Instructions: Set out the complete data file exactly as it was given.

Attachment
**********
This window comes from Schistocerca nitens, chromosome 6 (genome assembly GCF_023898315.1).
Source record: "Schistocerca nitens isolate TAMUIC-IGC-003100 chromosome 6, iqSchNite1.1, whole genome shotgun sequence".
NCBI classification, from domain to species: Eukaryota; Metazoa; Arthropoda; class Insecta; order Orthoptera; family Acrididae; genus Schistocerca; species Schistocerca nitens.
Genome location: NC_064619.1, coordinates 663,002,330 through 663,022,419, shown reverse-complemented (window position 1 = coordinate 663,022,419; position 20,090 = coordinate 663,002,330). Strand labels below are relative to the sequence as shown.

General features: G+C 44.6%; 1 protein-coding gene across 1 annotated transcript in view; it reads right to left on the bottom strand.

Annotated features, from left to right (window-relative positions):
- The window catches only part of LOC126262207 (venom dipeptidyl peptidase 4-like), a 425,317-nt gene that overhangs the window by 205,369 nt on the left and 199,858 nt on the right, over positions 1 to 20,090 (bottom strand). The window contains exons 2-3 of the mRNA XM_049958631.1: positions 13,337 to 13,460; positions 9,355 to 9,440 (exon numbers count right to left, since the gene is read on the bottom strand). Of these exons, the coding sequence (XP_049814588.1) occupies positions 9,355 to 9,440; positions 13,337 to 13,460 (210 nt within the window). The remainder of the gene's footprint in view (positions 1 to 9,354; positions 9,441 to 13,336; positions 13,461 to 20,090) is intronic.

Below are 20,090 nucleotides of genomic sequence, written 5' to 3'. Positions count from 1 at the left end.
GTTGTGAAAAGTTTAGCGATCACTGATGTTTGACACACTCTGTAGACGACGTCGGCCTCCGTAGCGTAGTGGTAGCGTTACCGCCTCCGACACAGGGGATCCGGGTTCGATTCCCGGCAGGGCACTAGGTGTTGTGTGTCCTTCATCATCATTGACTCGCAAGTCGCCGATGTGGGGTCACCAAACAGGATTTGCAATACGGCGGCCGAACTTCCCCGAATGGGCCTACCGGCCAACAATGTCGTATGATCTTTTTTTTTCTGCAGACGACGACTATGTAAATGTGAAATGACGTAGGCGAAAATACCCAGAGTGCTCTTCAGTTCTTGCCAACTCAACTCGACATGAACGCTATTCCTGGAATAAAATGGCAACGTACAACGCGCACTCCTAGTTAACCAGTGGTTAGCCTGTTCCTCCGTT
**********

This window comes from Schistocerca nitens, chromosome 6 (genome assembly GCF_023898315.1).
Source record: "Schistocerca nitens isolate TAMUIC-IGC-003100 chromosome 6, iqSchNite1.1, whole genome shotgun sequence".
NCBI classification, from domain to species: Eukaryota; Metazoa; Arthropoda; class Insecta; order Orthoptera; family Acrididae; genus Schistocerca; species Schistocerca nitens.
Genome location: NC_064619.1, coordinates 663,002,330 through 663,022,419, shown reverse-complemented (window position 1 = coordinate 663,022,419; position 20,090 = coordinate 663,002,330). Strand labels below are relative to the sequence as shown.

General features: G+C 44.6%; 1 protein-coding gene across 1 annotated transcript in view; it reads right to left on the bottom strand.

Annotated features, from left to right (window-relative positions):
- The window catches only part of LOC126262207 (venom dipeptidyl peptidase 4-like), a 425,317-nt gene that overhangs the window by 205,369 nt on the left and 199,858 nt on the right, over positions 1 to 20,090 (bottom strand). The window contains exons 2-3 of the mRNA XM_049958631.1: positions 13,337 to 13,460; positions 9,355 to 9,440 (exon numbers count right to left, since the gene is read on the bottom strand). Of these exons, the coding sequence (XP_049814588.1) occupies positions 9,355 to 9,440; positions 13,337 to 13,460 (210 nt within the window). The remainder of the gene's footprint in view (positions 1 to 9,354; positions 9,441 to 13,336; positions 13,461 to 20,090) is intronic.

Below are 20,090 nucleotides of genomic sequence, written 5' to 3'. Positions count from 1 at the left end.
GTTGTGAAAAGTTTAGCGATCACTGATGTTTGACACACTCTGTAGACGACGTCGGCCTCCGTAGCGTAGTGGTAGCGTTACCGCCTCCGACACAGGGGATCCGGGTTCGATTCCCGGCAGGGCACTAGGTGTTGTGTGTCCTTCATCATCATTGACTCGCAAGTCGCCGATGTGGGGTCACCAAACAGGATTTGCAATACGGCGGCCGAACTTCCCCGAATGGGCCTACCGGCCAACAATGTCGTATGATCTTTTTTTTTCTGCAGACGACGACTATGTAAATGTGAAATGACGTAGGCGAAAATACCCAGAGTGCTCTTCAGTTCTTGCCAACTCAACTCGACATGAACGCTATTCCTGGAATAAAATGGCAACGTACAACGCGCACTCCTAGTTAACCAGTGGTTAGCCTGTTCCTCCGTT